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Leopold Kronecker

Leopold Kronecker (December 7, 1823 – December 29, 1891) was a German mathematician and logician who argued that arithmetic and analysis must be founded on "whole numbers", saying, "God made the integers; all else is the work of man" (Bell 1986, p. 477). This put Kronecker in bitter opposition to some of the mathematical extensions of Georg Cantor, Kronecker's student (cf. Davis (2000), pp. 59ff). Kronecker was a student and lifelong friend of Ernst Kummer.


Biography

Leopold Kronecker was born in Liegnitz, Prussia (now Legnica, Poland) into a Jewish family.[1] In 1845, Kronecker wrote his dissertation at the University of Berlin on number theory, giving special formulation to units in certain algebraic number fields. Peter Gustav Dirichlet was his teacher.

After obtaining his degree, Kronecker managed the estate and business of his uncle, producing nothing mathematical for eight years. In his 1853 memoir on the algebraic solvability of equations, Kronecker extended the work of Évariste Galois on the theory of equations. He accepted a professorship at Friedrich-Wilhelms University (today: Humboldt University) of Berlin in 1883.

Kronecker also contributed to the concept of continuity, reconstructing the form of irrational numbers in real numbers. In analysis, Kronecker rejected the formulation of a continuous, nowhere differentiable function by his colleague, Karl Weierstrass. In an 1850 paper, On the Solution of the General Equation of the Fifth Degree, Kronecker solved the quintic equation by applying group theory (though his solution was not in terms of radicals, since this was already proven impossible by Abel–Ruffini theorem).

Kronecker's finitism made him a forerunner of intuitionism in foundations of mathematics.
Grave of Kronecker (St Matthäus, Berlin)

Named for Kronecker are the Kronecker limit formula, Kronecker delta, Kronecker symbol, Kronecker product, Kronecker–Weber theorem, Kronecker's method for factorizing polynomials, Kronecker's theorem in number theory, and Kronecker's lemma. He was the supervisor of Kurt Hensel, Adolf Kneser, Mathias Lerch, and Franz Mertens, amongst others.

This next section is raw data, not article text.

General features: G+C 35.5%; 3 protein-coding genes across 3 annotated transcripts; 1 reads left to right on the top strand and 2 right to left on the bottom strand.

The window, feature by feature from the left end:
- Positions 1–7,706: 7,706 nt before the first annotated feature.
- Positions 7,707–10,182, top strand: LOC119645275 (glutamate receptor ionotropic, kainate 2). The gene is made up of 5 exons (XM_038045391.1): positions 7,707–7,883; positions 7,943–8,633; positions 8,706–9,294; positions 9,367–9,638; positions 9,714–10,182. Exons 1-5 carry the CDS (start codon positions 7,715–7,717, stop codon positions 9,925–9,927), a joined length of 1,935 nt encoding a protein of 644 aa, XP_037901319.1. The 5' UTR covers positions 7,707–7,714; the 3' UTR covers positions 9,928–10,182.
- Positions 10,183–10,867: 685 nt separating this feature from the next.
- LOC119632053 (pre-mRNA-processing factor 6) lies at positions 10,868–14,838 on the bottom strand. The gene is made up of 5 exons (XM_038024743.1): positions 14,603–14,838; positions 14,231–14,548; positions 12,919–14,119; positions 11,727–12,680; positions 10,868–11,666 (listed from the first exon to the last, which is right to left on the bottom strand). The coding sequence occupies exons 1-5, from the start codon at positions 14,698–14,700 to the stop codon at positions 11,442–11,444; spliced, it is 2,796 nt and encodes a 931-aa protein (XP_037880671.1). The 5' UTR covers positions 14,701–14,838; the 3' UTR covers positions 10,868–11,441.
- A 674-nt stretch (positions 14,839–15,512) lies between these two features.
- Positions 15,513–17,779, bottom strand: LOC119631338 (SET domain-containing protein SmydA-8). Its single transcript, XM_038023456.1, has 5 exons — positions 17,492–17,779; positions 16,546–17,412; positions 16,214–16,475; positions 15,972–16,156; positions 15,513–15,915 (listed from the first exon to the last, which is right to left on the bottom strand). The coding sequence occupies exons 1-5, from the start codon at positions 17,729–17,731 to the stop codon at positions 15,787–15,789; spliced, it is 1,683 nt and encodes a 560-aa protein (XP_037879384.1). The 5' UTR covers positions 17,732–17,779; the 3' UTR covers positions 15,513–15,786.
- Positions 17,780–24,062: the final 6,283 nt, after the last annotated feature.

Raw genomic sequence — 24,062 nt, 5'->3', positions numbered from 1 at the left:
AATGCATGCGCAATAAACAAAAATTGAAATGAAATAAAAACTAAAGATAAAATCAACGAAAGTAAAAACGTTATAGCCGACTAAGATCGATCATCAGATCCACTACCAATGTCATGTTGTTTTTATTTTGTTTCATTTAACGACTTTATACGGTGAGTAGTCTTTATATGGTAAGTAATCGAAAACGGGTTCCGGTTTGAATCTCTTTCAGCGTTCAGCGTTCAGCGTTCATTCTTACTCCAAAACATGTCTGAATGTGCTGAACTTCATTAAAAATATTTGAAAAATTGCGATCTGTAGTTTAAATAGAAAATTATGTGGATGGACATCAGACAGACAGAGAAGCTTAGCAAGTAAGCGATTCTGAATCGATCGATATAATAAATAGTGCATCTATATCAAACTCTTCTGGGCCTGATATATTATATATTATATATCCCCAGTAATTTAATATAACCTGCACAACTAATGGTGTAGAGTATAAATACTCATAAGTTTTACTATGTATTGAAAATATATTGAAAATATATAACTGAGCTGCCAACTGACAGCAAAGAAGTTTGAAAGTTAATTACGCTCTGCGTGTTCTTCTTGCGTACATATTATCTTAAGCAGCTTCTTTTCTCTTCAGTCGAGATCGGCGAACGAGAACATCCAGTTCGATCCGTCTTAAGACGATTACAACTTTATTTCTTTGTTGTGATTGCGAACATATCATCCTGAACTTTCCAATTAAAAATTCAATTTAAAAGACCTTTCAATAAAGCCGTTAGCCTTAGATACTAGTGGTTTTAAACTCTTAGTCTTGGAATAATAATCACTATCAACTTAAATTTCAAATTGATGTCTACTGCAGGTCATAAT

Kronecker died on December 29, 1891 in Berlin. He is buried in the Alter St Matthäus Kirchhof Cemetery in Berlin-Schöneberg, close to Gustav Kirchhoff.

Bibliography

Primary:

* 1887. "On the concept of number" in Ewald, William B., ed., 1996. From Kant to Hilbert: A Source Book in the Foundations of Mathematics, 2 vols. Oxford Uni. Press: 947-55.
* Jean van Heijenoort (1967), From Frege to Godel: A source Book in Mathematical Logic. 1879-1931, Harvard University Press, Cambridge, Mass. ISBN 0-674-32449-8 (pbk.)

Secondary:

* Eric Temple Bell, 1986. Men of Mathematics, Simon and Schuster, New York.
* Martin Davis (2000), Engines of Logic, Mathematicians and the origin of the Computer, W.W. Norton & Company, New York. ISBN 0-393-32229-7 pbk.


References

1. ^ Leopold Kronecker


External links


* O'Connor, John J.; Robertson, Edmund F., "Leopold Kronecker", MacTutor History of Mathematics archive, University of St Andrews, http://www-history.mcs.st-andrews.ac.uk/Biographies/Kronecker.html .
* Leopold Kronecker at the Mathematics Genealogy Project
* A Polynomial Equation System Solver based on the Kronecker Method.

Kronecker coefficient
Kronecker delta
Kronecker limit formula
Kronecker product
Kronecker symbol
Kronecker's theorem

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